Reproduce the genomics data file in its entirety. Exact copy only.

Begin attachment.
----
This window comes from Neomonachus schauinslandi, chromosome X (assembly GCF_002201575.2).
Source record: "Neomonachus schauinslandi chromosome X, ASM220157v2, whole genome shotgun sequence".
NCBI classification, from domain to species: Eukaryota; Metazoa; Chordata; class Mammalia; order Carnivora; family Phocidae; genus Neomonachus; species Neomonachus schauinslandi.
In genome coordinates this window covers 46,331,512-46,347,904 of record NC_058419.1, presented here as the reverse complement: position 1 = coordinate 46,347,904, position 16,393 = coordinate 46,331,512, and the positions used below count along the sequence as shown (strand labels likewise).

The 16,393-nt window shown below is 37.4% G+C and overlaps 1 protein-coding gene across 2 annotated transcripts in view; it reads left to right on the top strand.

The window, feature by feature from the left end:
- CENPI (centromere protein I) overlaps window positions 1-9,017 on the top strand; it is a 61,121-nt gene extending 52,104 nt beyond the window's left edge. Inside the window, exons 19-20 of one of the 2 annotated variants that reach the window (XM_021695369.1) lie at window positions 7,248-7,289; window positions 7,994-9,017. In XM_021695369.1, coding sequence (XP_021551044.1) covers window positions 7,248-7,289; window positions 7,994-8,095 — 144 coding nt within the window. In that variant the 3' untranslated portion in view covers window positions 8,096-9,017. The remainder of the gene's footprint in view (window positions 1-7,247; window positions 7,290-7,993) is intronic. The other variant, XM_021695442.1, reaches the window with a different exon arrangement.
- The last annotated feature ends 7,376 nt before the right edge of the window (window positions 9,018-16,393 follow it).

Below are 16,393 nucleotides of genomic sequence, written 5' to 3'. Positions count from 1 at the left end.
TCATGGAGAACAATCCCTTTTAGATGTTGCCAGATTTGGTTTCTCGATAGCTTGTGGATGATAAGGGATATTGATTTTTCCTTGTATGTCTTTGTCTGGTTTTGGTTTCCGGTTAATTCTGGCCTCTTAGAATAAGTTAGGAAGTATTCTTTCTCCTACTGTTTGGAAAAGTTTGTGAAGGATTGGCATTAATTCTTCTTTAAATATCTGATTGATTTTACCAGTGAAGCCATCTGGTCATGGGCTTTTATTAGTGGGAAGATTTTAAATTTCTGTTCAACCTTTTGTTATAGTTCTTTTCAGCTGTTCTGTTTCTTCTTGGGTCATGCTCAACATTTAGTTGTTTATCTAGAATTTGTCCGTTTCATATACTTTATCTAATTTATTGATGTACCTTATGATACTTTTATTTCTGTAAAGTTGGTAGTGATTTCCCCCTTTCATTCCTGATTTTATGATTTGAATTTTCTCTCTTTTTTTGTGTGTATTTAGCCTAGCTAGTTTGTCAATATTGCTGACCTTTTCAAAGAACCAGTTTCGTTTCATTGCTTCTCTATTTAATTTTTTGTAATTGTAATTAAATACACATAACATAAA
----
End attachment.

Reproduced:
This window comes from Neomonachus schauinslandi, chromosome X (assembly GCF_002201575.2).
Source record: "Neomonachus schauinslandi chromosome X, ASM220157v2, whole genome shotgun sequence".
NCBI classification, from domain to species: Eukaryota; Metazoa; Chordata; class Mammalia; order Carnivora; family Phocidae; genus Neomonachus; species Neomonachus schauinslandi.
In genome coordinates this window covers 46,331,512-46,347,904 of record NC_058419.1, presented here as the reverse complement: position 1 = coordinate 46,347,904, position 16,393 = coordinate 46,331,512, and the positions used below count along the sequence as shown (strand labels likewise).

The 16,393-nt window shown below is 37.4% G+C and overlaps 1 protein-coding gene across 2 annotated transcripts in view; it reads left to right on the top strand.

The window, feature by feature from the left end:
- CENPI (centromere protein I) overlaps window positions 1-9,017 on the top strand; it is a 61,121-nt gene extending 52,104 nt beyond the window's left edge. Inside the window, exons 19-20 of one of the 2 annotated variants that reach the window (XM_021695369.1) lie at window positions 7,248-7,289; window positions 7,994-9,017. In XM_021695369.1, coding sequence (XP_021551044.1) covers window positions 7,248-7,289; window positions 7,994-8,095 — 144 coding nt within the window. In that variant the 3' untranslated portion in view covers window positions 8,096-9,017. The remainder of the gene's footprint in view (window positions 1-7,247; window positions 7,290-7,993) is intronic. The other variant, XM_021695442.1, reaches the window with a different exon arrangement.
- The last annotated feature ends 7,376 nt before the right edge of the window (window positions 9,018-16,393 follow it).

Below are 16,393 nucleotides of genomic sequence, written 5' to 3'. Positions count from 1 at the left end.
TCATGGAGAACAATCCCTTTTAGATGTTGCCAGATTTGGTTTCTCGATAGCTTGTGGATGATAAGGGATATTGATTTTTCCTTGTATGTCTTTGTCTGGTTTTGGTTTCCGGTTAATTCTGGCCTCTTAGAATAAGTTAGGAAGTATTCTTTCTCCTACTGTTTGGAAAAGTTTGTGAAGGATTGGCATTAATTCTTCTTTAAATATCTGATTGATTTTACCAGTGAAGCCATCTGGTCATGGGCTTTTATTAGTGGGAAGATTTTAAATTTCTGTTCAACCTTTTGTTATAGTTCTTTTCAGCTGTTCTGTTTCTTCTTGGGTCATGCTCAACATTTAGTTGTTTATCTAGAATTTGTCCGTTTCATATACTTTATCTAATTTATTGATGTACCTTATGATACTTTTATTTCTGTAAAGTTGGTAGTGATTTCCCCCTTTCATTCCTGATTTTATGATTTGAATTTTCTCTCTTTTTTTGTGTGTATTTAGCCTAGCTAGTTTGTCAATATTGCTGACCTTTTCAAAGAACCAGTTTCGTTTCATTGCTTCTCTATTTAATTTTTTGTAATTGTAATTAAATACACATAACATAAA